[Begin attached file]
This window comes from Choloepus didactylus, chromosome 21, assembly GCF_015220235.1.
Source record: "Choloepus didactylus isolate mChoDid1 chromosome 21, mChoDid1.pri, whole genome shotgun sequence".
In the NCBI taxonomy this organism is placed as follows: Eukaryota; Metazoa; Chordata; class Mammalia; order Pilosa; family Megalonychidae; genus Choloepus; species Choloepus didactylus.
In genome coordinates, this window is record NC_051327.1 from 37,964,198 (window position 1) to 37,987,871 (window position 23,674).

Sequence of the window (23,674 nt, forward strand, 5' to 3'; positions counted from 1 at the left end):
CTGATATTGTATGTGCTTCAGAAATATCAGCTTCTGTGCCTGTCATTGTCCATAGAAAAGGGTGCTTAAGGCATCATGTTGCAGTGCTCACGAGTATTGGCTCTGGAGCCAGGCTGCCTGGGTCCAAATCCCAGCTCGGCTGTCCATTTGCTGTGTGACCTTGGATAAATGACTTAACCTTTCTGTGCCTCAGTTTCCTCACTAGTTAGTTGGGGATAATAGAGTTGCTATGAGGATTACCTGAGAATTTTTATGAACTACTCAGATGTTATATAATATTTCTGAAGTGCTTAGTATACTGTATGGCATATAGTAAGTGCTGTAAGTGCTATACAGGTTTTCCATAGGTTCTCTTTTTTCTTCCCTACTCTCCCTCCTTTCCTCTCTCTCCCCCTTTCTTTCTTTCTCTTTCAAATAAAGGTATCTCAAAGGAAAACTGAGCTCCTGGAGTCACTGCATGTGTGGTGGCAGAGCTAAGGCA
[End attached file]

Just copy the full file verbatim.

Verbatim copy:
This window comes from Choloepus didactylus, chromosome 21, assembly GCF_015220235.1.
Source record: "Choloepus didactylus isolate mChoDid1 chromosome 21, mChoDid1.pri, whole genome shotgun sequence".
In the NCBI taxonomy this organism is placed as follows: Eukaryota; Metazoa; Chordata; class Mammalia; order Pilosa; family Megalonychidae; genus Choloepus; species Choloepus didactylus.
In genome coordinates, this window is record NC_051327.1 from 37,964,198 (window position 1) to 37,987,871 (window position 23,674).

Sequence of the window (23,674 nt, forward strand, 5' to 3'; positions counted from 1 at the left end):
CTGATATTGTATGTGCTTCAGAAATATCAGCTTCTGTGCCTGTCATTGTCCATAGAAAAGGGTGCTTAAGGCATCATGTTGCAGTGCTCACGAGTATTGGCTCTGGAGCCAGGCTGCCTGGGTCCAAATCCCAGCTCGGCTGTCCATTTGCTGTGTGACCTTGGATAAATGACTTAACCTTTCTGTGCCTCAGTTTCCTCACTAGTTAGTTGGGGATAATAGAGTTGCTATGAGGATTACCTGAGAATTTTTATGAACTACTCAGATGTTATATAATATTTCTGAAGTGCTTAGTATACTGTATGGCATATAGTAAGTGCTGTAAGTGCTATACAGGTTTTCCATAGGTTCTCTTTTTTCTTCCCTACTCTCCCTCCTTTCCTCTCTCTCCCCCTTTCTTTCTTTCTCTTTCAAATAAAGGTATCTCAAAGGAAAACTGAGCTCCTGGAGTCACTGCATGTGTGGTGGCAGAGCTAAGGCA